The federal committee, which Pedro Sánchez controls, is the highest organ of the party between congresses and has among its powers to call primary elections at the proposal of the federal leadership. On July 3, two weeks ahead of schedule, the 40th Federal Congress will be formally convened from October 15 to 17 in Valencia. That in turn will allow the PSOE federations to set the calendar for the rest of the congresses, which would be held in a staggered manner until the end of the year. What some territories such as Andalusia could already do the same month of July, mandated by the federal committee, is to convene the primaries to designate their territorial leader.

Díaz has already made it clear after his defeat against Espadas that he will not stand for re-election. The sources consulted from the federal direction and the PSOE of Andalusia do not contemplate that the mayor of Seville will have competitors, so the process would conclude before August. And if someone dares to attend, they should achieve 2% of the endorsements of the militants and direct affiliates, slightly more than 900. A difficult task if there is no organic support.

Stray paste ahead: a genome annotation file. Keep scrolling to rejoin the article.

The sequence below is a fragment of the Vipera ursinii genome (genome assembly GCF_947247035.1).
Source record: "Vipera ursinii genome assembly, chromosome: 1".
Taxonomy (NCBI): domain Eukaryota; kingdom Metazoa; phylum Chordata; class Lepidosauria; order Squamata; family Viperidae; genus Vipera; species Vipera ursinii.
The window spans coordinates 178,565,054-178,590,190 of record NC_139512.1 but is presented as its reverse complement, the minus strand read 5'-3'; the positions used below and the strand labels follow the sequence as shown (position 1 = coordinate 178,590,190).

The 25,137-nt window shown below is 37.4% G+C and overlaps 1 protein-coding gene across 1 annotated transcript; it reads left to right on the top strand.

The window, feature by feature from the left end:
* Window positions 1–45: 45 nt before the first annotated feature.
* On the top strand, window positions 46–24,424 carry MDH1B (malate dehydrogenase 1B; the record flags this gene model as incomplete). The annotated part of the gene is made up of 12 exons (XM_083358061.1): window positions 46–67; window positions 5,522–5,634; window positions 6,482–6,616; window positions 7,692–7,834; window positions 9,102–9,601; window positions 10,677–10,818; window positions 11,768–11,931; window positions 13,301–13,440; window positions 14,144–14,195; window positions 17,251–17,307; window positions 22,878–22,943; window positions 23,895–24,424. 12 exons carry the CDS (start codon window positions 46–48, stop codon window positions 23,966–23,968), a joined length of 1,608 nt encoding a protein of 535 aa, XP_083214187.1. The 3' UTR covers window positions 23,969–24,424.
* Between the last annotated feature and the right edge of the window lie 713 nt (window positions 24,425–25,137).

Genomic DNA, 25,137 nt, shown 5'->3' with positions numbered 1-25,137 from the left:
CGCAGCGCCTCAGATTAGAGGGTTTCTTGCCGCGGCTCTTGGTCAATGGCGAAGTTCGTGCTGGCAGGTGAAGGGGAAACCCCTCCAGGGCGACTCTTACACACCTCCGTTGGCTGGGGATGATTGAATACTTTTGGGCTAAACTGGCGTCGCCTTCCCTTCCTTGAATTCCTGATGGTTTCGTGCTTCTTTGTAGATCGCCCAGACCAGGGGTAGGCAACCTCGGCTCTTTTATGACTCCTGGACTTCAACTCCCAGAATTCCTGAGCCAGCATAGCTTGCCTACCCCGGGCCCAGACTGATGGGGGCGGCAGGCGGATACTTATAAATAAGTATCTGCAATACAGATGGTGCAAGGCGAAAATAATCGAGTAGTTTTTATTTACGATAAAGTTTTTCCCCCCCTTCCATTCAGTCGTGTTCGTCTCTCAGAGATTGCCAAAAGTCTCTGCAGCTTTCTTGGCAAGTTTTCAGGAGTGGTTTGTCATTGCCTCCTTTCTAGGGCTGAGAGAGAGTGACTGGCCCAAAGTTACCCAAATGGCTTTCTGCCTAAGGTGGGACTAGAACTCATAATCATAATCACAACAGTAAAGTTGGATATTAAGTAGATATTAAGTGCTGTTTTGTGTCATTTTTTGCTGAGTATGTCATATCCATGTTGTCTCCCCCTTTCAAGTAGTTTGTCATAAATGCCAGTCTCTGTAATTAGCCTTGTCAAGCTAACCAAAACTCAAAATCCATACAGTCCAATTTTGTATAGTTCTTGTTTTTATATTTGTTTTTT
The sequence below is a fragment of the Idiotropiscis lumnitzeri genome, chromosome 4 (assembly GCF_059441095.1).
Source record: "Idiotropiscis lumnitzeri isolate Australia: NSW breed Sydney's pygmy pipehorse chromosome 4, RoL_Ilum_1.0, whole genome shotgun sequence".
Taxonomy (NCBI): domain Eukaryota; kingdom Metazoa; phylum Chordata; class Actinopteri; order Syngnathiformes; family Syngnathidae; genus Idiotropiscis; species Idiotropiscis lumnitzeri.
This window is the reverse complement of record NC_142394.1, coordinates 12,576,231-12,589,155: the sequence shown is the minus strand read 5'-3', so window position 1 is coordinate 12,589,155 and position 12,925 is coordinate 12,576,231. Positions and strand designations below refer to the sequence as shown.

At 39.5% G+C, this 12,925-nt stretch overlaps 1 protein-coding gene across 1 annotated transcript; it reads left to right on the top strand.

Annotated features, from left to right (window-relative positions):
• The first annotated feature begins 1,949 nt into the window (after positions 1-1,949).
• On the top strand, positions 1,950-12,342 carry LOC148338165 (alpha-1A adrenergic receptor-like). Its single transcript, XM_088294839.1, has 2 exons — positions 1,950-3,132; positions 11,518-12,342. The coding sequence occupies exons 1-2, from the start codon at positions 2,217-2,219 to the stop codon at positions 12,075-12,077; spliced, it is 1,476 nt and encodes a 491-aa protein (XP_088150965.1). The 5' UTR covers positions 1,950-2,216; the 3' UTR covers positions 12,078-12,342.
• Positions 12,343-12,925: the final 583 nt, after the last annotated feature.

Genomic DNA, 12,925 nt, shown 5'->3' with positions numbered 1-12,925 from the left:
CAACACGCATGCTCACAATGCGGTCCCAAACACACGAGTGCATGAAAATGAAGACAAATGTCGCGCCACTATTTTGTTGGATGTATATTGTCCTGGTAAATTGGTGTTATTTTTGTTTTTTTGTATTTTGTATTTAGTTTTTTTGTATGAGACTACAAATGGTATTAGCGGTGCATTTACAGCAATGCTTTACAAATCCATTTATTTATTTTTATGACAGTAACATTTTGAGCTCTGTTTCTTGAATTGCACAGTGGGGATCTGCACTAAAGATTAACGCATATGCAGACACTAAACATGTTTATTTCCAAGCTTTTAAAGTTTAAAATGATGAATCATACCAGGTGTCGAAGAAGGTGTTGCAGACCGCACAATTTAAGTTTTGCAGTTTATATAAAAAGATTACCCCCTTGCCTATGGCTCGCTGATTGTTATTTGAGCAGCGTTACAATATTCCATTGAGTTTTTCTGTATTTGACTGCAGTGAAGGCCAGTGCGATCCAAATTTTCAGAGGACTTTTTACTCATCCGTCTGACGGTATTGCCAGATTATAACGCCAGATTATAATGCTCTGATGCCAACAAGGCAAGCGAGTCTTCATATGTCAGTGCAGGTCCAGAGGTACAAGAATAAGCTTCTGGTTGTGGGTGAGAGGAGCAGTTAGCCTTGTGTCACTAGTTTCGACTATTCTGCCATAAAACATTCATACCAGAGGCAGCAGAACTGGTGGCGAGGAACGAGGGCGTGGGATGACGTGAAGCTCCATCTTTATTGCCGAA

While Díaz continues to be screwed to the general secretariat, Espadas is already marking the strategic lines despite not yet having control of the Andalusian PSOE. Díaz’s resistance to facilitating his succession is causing the workers at the San Vicente regional headquarters to not know who to ask or be accountable to, or what to do.